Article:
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Publication numberUS2177417 A
Publication typeGrant
Publication dateOct 24, 1939
Filing dateNov 26, 1935
Publication numberUS 2177417 A, US 2177417A, US-A-2177417, US2177417 A, US2177417A
InventorsJohn Eggert
Export CitationBiBTeX, EndNote, RefMan
External Links: USPTO, USPTO Assignment, Espacenet
Photographic printing on
US 2177417 A
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Description  (OCR text may contain errors)

PHOTOGRAPHIC PRINTING 0N LENTICULAR FILMS Filed NOV. 26, 1935 John E cyer Geraf fig me?" Invenfors ByThe r Affomeys MICE 0-...1L

Patented Oct. 24, 1939 UNITED STATES PATENT OFFICE PHOTOGRAPHIC PRINTING ON LENTICULAR FILMS Application November 26, 1935, Serial No. 51,560

5 Claims.

Our present invention relates to photographic printing on lenticular films and more particularly to printing stereoscopic component pictures on lenticular film.

'Une of its objects is an improved process of printing stereoscopic component pictures on lenticular film. Further objects will be seen from the detailed specification following hereafter; Reference is made to the accompanying drawing in which:

Fig. 1 shows anarrangement for printing in accordance with the invention,

Fig. 2 shows the relationship between the characteristics of the film and the distance from which it is to be viewed, and

Fig. 3 shows a device for printing in accordance with the invention.

It has been proposed to print stereoscopic component pictures on lenticular films so that by viewing a picture through the lenticular surface there is seen a stereoscopic picture of the original object. The stereoscopic component pictures may be copied either by the contact method or optically. In the first case the component negatives of 2. stereoscopic pair are laid successively on the lenticular face of the film, while the film is exposed to light incident from different directions. In the optical printing an objective of large aperture is used, one half being covered on each exposure so that the two component pictures are thrown upon the iilm successively as real images. The use of objectives of large aperture, however, has the disadvantage that the prints are proportionally lacking in sharpness. It is the object of the present invention to minimise this disadvantage; 1

According to the invention an objective of any desired small aperture is used for the optical printing. The position of the film in relation to the printing objective is so selected that the middle of the lenticular film falls successively on each side of the optical axis at half the distance between the eyes from this axis, and the middles of the component pictures to be printed fall in the point of intersection of the straight lines through the middle of the image of the lenticular film and the middle of the objective with the plane of the negative picture. In practising the process it is possible to use any desired enlarging apparatus with an objective of any desired aperture. As compared with the known processes the present one has the advantage that the prints obtained are of enhanced sharpness. The process is, moreover, of particular advantage when enlarged stereoscopic pictures are being produced, since Germany November 27, 1934 most enlarging objectives are of small aperture. Existing apparatus, therefore, is available for the process.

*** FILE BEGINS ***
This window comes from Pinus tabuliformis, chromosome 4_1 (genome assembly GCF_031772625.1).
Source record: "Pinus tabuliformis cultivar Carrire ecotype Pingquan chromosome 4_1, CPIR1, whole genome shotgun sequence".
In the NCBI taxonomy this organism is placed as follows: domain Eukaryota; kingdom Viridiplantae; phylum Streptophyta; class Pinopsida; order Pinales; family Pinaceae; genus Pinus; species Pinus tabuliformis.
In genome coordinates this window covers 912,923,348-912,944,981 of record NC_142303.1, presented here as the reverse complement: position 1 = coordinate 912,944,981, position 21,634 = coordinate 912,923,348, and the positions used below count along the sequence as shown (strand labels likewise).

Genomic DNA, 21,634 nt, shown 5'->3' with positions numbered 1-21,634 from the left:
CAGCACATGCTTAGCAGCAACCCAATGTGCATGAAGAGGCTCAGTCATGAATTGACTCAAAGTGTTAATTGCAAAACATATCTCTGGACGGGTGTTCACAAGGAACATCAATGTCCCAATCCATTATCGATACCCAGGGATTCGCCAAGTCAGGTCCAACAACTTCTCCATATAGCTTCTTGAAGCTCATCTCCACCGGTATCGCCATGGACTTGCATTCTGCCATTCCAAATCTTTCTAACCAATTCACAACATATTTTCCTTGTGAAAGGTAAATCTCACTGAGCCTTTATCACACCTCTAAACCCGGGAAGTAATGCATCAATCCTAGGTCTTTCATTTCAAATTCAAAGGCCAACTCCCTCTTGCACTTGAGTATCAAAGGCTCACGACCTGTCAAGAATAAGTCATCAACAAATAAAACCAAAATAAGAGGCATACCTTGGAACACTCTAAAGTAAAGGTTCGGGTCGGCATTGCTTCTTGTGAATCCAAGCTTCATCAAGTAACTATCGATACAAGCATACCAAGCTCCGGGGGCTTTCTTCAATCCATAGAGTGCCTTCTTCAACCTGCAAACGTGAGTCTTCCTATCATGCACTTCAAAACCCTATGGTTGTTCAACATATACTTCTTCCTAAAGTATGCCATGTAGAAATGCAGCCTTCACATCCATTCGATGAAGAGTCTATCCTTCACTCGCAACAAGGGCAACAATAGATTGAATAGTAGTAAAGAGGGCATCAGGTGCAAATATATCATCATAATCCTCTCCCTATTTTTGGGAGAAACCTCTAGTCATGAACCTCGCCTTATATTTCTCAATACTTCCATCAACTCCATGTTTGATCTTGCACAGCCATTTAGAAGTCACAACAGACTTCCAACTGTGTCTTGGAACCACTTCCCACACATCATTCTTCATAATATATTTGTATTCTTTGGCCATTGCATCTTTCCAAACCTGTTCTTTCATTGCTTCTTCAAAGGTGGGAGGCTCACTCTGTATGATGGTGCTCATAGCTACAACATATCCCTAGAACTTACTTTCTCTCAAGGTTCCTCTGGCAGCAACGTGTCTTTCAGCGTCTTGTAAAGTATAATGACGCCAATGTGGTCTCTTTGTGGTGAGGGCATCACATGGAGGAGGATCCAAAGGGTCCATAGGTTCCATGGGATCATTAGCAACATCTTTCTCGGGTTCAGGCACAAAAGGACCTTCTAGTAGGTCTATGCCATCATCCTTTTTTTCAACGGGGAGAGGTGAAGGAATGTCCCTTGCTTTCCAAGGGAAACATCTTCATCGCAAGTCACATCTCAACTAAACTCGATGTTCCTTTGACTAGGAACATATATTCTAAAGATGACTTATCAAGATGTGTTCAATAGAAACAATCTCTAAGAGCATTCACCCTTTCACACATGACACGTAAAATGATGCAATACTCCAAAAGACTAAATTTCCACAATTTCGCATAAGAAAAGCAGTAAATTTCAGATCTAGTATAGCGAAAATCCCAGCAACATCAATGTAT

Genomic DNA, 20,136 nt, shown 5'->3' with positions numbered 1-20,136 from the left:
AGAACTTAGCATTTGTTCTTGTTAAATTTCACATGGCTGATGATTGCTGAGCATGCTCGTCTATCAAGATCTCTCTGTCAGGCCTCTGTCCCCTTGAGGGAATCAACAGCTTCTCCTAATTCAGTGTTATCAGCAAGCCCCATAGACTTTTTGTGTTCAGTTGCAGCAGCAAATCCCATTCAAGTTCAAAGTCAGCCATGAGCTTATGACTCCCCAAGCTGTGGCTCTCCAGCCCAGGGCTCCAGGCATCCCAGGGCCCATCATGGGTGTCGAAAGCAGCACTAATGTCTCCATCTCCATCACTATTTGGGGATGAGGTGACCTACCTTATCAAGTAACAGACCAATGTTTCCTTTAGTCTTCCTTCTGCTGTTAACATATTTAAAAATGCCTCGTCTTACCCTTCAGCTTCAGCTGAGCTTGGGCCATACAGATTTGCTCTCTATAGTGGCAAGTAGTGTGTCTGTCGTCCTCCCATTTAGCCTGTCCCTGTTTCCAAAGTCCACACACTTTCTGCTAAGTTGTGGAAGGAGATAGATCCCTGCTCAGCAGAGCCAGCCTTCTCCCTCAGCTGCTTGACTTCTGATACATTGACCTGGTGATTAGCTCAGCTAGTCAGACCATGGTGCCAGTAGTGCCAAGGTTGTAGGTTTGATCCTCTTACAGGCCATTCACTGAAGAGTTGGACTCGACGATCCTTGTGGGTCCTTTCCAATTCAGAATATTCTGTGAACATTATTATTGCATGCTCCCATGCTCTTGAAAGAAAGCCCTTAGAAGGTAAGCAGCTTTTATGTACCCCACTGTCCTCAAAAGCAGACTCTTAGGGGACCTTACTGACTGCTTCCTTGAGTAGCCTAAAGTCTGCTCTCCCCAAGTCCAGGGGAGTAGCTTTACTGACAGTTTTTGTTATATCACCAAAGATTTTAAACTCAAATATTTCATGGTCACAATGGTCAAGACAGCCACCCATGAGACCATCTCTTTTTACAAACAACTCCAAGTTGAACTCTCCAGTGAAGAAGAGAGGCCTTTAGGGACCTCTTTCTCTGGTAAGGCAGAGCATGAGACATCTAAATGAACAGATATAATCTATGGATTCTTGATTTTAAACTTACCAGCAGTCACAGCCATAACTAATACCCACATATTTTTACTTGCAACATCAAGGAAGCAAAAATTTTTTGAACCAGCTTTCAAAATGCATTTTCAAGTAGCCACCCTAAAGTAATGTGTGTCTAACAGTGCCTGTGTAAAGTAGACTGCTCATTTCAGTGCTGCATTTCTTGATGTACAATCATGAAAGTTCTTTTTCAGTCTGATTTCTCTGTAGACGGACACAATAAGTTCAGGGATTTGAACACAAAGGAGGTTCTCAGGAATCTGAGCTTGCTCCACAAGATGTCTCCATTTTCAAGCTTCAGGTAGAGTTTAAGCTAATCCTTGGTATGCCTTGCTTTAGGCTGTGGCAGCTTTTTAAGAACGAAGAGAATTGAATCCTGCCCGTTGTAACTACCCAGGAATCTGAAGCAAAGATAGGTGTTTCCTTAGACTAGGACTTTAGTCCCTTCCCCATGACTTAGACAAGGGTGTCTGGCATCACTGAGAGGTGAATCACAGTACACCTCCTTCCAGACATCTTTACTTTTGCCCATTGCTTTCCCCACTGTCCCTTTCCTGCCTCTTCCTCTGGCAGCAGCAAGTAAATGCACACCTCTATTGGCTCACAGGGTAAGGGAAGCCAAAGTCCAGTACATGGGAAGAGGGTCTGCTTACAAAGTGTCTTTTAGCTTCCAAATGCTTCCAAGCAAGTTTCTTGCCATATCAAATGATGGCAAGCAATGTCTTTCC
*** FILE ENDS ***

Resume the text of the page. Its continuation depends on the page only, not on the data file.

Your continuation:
The aforesaid conditions, namely that the middles of the two component pictures must be brought into alignment with the middle of the lenticular film, are only approximately essential. It is of advantage to deviate from the conditions to the extent that certain lines of the picture are in alignment with the print. These lines must, in general, be outstanding lines; for example, light lines on a dark ground or dark lines on a light ground, particularly in the middle foreground. Should the foreground, however, contain no such lines, corresponding lines in the background may he used. If the lines in the foreground are not very marked but, on the other hand, outstanding lines exist in the background, the latter lines are brought into alignment on the print. The lines on the pictures may be brought into the required position by means of a device hereinafter described for fixing the positions of v the printing frame.

The optical relationships will be more clearly understood by reference to the accompanying diagrams, Figs. 1 and 2.

In Fig. 1, the necessary arrangement of the stereoscopic component pictures and the lenticular film in relation to the copying objective is shown diagrammatically. At 8 is arranged the screen of a ienticular film which is arranged at the distance c t from the objective l of an enlarging apparatus. 3 is the plane in which the stereoscopic component pictures that are to be printed are successively mounted. In order to ascertain the correct position of the lenticular film and of the stereoscopic component picture there is first marked on the screen 8 the point 6, at which the axis of the objective 4 intersects the screen surface. The points I and 5 are marked mm. apart, this being the distance between the eyes, and at equal distances from 6.

In printing the first component picture is so arranged that the middle of the picture coincides with the point I in the extension of the line 1-4, so that the middle of theenlarged picture is projected to 7. The lenticular film, on which the print is to be made, is at the same time with its lenticular side 8 so that its middle lies at l and its cylindrical lenses extend perpendicularly to the plane of the drawing. When the stereoscopic component picture to be printed is illuminated from above, the rays passing through I in the plane at right angles to the longitudinal direction of the lenticular film make, with the film, an angle a. For printing the second component picture the lenticular film is shifted, so that while the direction of the lenticular embossing is the same, the middle of the picture field is placed at 5. The second component picture of the stereoscopic pair is so arranged that the middle of the picture is at about point 2. The angle oi incidence of the copying rays in this case is B.